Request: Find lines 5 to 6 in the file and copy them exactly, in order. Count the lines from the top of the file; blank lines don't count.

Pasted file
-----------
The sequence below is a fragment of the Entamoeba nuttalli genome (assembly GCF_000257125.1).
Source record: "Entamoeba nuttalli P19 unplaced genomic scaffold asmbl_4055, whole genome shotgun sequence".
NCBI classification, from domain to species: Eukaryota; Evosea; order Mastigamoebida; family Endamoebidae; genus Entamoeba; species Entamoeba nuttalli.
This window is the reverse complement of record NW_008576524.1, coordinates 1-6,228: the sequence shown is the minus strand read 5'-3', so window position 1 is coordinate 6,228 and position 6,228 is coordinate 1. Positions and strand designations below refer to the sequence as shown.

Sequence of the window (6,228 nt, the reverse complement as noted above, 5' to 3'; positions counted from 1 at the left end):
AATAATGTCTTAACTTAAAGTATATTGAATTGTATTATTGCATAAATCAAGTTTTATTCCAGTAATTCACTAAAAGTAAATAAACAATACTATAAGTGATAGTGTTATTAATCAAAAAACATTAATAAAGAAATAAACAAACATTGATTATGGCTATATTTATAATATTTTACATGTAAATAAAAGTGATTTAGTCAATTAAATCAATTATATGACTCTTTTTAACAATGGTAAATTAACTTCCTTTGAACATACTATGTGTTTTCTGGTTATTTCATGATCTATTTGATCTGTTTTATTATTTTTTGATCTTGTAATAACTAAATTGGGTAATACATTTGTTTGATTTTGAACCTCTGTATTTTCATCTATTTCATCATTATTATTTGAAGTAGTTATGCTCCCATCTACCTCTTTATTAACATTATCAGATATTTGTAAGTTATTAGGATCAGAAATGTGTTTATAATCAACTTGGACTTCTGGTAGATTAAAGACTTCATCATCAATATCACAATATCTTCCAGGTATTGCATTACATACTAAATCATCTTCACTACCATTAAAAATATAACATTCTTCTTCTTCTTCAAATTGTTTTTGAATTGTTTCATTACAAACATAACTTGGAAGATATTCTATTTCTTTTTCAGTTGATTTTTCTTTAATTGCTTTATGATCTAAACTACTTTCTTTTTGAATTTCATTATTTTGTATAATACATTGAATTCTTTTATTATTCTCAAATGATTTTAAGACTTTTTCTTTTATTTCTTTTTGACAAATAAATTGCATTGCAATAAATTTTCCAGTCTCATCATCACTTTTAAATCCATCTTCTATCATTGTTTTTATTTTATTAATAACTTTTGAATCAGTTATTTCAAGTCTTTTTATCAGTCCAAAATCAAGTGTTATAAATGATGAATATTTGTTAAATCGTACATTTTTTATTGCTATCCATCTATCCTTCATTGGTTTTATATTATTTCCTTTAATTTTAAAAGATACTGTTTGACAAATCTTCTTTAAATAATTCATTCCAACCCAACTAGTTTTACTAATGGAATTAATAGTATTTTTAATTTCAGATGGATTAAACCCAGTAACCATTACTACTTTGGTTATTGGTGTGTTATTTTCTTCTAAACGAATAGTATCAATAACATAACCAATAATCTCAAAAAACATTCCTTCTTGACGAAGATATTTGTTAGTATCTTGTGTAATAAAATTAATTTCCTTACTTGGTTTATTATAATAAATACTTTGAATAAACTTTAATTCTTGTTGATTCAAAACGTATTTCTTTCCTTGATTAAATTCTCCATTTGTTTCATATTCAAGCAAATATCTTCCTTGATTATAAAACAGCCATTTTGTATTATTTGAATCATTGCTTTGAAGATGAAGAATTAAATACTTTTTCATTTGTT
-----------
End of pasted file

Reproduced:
Sequence of the window (6,228 nt, the reverse complement as noted above, 5' to 3'; positions counted from 1 at the left end):
AATAATGTCTTAACTTAAAGTATATTGAATTGTATTATTGCATAAATCAAGTTTTATTCCAGTAATTCACTAAAAGTAAATAAACAATACTATAAGTGATAGTGTTATTAATCAAAAAACATTAATAAAGAAATAAACAAACATTGATTATGGCTATATTTATAATATTTTACATGTAAATAAAAGTGATTTAGTCAATTAAATCAATTATATGACTCTTTTTAACAATGGTAAATTAACTTCCTTTGAACATACTATGTGTTTTCTGGTTATTTCATGATCTATTTGATCTGTTTTATTATTTTTTGATCTTGTAATAACTAAATTGGGTAATACATTTGTTTGATTTTGAACCTCTGTATTTTCATCTATTTCATCATTATTATTTGAAGTAGTTATGCTCCCATCTACCTCTTTATTAACATTATCAGATATTTGTAAGTTATTAGGATCAGAAATGTGTTTATAATCAACTTGGACTTCTGGTAGATTAAAGACTTCATCATCAATATCACAATATCTTCCAGGTATTGCATTACATACTAAATCATCTTCACTACCATTAAAAATATAACATTCTTCTTCTTCTTCAAATTGTTTTTGAATTGTTTCATTACAAACATAACTTGGAAGATATTCTATTTCTTTTTCAGTTGATTTTTCTTTAATTGCTTTATGATCTAAACTACTTTCTTTTTGAATTTCATTATTTTGTATAATACATTGAATTCTTTTATTATTCTCAAATGATTTTAAGACTTTTTCTTTTATTTCTTTTTGACAAATAAATTGCATTGCAATAAATTTTCCAGTCTCATCATCACTTTTAAATCCATCTTCTATCATTGTTTTTATTTTATTAATAACTTTTGAATCAGTTATTTCAAGTCTTTTTATCAGTCCAAAATCAAGTGTTATAAATGATGAATATTTGTTAAATCGTACATTTTTTATTGCTATCCATCTATCCTTCATTGGTTTTATATTATTTCCTTTAATTTTAAAAGATACTGTTTGACAAATCTTCTTTAAATAATTCATTCCAACCCAACTAGTTTTACTAATGGAATTAATAGTATTTTTAATTTCAGATGGATTAAACCCAGTAACCATTACTACTTTGGTTATTGGTGTGTTATTTTCTTCTAAACGAATAGTATCAATAACATAACCAATAATCTCAAAAAACATTCCTTCTTGACGAAGATATTTGTTAGTATCTTGTGTAATAAAATTAATTTCCTTACTTGGTTTATTATAATAAATACTTTGAATAAACTTTAATTCTTGTTGATTCAAAACGTATTTCTTTCCTTGATTAAATTCTCCATTTGTTTCATATTCAAGCAAATATCTTCCTTGATTATAAAACAGCCATTTTGTATTATTTGAATCATTGCTTTGAAGATGAAGAATTAAATACTTTTTCATTTGTT